There’s a great story from the ancient world. As Cicero tells it, it goes like this:
When Hercules was approaching maturity, which is the time selected by nature for choosing the road in life one must travel, he sought out an isolated place. Sitting there for a long time, he could not decide which path was better for him. For he could see two paths, one marked PLEASURE and another marked VIRTUE.
Okay, dear reader, what’ll it be, virtue or pleasure? What does “virtue” even mean – or, for that matter, “pleasure”? What if I brought you out to the Herakles statue near the Statler, gave you a bottle of spray chalk and $100, and told you and a group of your classmates to illustrate each path? What objects would you use, and how would you get everyone to agree?
When I teach this myth in class, students eventually discover they can use the very same objects to illustrate both words if they pick different sizes or quantities: dumbbells or doughnuts, chocolates or carrots, duties or diets. I could just tell them that. But in my experience, the point about moderation really sinks in when you figure it out for yourself.
Teaching and learning have changed dramatically in the last 20 years, from passive to active, and it’s clearly for the better. As a professor of classics, I’m eager to embrace active learning. And as Cornell’s associate vice provost for undergraduate education, I’m delighted we’re investing in it.
In the not-so-old days, the professor was a sage on a stage delivering a sermon, while students quietly listened and learned. Sometimes it worked. Today, data show us that more students learn more by taking an active role in the classroom: more talking, more groups, more games, more quizzing each other – in short, more activity.
This is another classic idea we’re rediscovering. In ancient Rome, the master teacher Quintilian says that games, quizzing and positive reinforcement are the way to go:
Studies must be made an amusement: Students must be questioned and praised and complimented when they get it right.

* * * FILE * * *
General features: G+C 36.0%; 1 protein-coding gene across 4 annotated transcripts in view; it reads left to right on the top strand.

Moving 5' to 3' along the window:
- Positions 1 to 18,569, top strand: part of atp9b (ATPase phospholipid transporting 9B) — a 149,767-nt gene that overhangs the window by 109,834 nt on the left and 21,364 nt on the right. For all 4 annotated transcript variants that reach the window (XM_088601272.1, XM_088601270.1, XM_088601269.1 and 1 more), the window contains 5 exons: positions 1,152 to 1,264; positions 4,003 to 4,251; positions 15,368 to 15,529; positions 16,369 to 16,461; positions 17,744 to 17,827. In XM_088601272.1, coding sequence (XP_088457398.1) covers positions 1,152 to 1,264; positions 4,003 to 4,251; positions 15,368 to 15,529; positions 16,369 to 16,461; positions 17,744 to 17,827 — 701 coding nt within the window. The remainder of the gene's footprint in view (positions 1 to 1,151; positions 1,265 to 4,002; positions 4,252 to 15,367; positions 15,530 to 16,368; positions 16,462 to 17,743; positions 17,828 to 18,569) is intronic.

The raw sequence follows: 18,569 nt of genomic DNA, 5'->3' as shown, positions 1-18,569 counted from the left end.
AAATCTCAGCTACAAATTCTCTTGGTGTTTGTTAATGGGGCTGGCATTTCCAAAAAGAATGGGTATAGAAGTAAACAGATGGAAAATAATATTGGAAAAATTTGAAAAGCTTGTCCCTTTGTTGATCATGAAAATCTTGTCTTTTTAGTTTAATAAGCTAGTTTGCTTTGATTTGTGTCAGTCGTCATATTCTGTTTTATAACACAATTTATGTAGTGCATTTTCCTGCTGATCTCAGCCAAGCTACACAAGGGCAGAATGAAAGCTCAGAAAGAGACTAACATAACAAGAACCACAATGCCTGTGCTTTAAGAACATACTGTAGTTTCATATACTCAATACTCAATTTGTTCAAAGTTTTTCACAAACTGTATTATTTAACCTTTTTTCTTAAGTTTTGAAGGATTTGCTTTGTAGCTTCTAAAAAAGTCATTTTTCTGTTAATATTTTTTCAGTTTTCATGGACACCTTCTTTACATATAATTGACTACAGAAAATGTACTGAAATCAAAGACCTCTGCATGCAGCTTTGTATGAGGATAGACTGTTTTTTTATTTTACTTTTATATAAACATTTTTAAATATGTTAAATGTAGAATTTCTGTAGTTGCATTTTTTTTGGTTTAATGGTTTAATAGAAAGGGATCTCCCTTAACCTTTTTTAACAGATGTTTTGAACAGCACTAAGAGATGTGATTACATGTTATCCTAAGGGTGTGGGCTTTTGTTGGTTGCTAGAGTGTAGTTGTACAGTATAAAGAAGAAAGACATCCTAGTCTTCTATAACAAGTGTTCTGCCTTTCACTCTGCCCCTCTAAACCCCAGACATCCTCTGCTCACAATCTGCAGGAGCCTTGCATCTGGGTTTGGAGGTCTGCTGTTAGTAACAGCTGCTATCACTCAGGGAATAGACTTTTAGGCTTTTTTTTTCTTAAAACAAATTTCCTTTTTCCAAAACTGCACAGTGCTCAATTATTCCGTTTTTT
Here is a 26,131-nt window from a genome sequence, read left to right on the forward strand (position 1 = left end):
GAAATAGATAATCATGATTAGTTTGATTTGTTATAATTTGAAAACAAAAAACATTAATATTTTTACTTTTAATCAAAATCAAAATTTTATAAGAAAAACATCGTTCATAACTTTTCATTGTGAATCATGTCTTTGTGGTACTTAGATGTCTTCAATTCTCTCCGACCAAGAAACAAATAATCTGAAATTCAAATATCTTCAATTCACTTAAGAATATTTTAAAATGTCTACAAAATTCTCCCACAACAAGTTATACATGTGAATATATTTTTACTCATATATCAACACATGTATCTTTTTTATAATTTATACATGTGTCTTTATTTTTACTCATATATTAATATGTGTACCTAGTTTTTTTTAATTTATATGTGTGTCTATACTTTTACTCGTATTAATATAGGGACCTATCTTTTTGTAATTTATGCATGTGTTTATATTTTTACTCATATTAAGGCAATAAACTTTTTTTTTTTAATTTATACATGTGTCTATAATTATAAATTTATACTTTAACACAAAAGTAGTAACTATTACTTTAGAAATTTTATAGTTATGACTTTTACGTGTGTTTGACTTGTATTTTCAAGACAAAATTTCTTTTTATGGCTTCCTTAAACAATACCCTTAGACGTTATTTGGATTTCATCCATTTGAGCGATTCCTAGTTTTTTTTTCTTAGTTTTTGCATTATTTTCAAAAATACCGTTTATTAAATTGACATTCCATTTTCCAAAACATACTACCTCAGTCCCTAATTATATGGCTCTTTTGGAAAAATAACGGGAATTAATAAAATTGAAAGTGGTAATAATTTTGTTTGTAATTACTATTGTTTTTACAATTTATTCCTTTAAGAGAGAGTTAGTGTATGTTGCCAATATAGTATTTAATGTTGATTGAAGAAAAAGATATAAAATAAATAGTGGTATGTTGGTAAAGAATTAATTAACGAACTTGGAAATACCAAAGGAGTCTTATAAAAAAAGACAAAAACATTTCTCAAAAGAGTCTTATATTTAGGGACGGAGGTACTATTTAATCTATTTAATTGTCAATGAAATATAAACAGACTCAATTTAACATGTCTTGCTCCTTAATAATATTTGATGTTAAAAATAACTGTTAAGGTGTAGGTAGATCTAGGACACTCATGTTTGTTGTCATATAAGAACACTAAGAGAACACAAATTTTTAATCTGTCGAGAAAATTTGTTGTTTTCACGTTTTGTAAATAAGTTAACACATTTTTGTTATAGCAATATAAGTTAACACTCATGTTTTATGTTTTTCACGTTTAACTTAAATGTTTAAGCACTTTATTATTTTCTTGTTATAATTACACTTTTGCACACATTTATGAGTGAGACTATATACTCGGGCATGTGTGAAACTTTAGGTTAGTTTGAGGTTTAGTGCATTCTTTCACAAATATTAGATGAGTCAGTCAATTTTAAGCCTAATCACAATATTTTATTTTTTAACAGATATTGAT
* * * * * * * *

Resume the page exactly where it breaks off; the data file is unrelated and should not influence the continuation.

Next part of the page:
Of course, this means a lot of work for me. I have to plan. I have to anticipate and arrest your interest with dilemmas and puzzles, and get you and your classmates talking. When I lecture, I now want to interrupt myself periodically with questions that will give everyone in the room – not just the eager few – a voice and time to work through their thoughts.
It also means finding the right technology. Never has it been easier to enrich teaching and assignments with multimedia – images, music, film clips, hyperlinks – but lately I’ve done even better than that. Thanks to a generous donation by a Cornell alumnus, I now pass out chocolate replicas of ancient Greek and Roman coins to show students in my courses what ancient coins looked like. The rule is, first we discuss them, then we eat them. Smiles are guaranteed – and so is recall on the final exam.
I’ve also found iClickers amazingly effective in humanities courses. Why? Because they give a voice to everyone, especially shy students. (It’s scary to answer a question in front of lots of classmates!) Even better, clickers anonymize answers to sensitive questions of morality or politics that students might not want to own up to publicly. Clickers let us depersonalize tough topics instead of ignoring them.
Finally, infrastructure matters. In smaller classrooms, group discussions work best when students can move tables or chairs around. In larger ones, it’s easier for students to turn to their neighbors when they have a little room to move. In my associate vice provost role, I have the responsibility to develop classroom infrastructure appropriately. In fact, we’re renovating Baker 200 auditorium right now, and the best practices of active learning have informed our decisions about architecture at every step.
Oh, and by the way, Hercules chose the path of virtue.
Michael Fontaine is a professor of classics and Cornell’s associate vice provost for undergraduate education.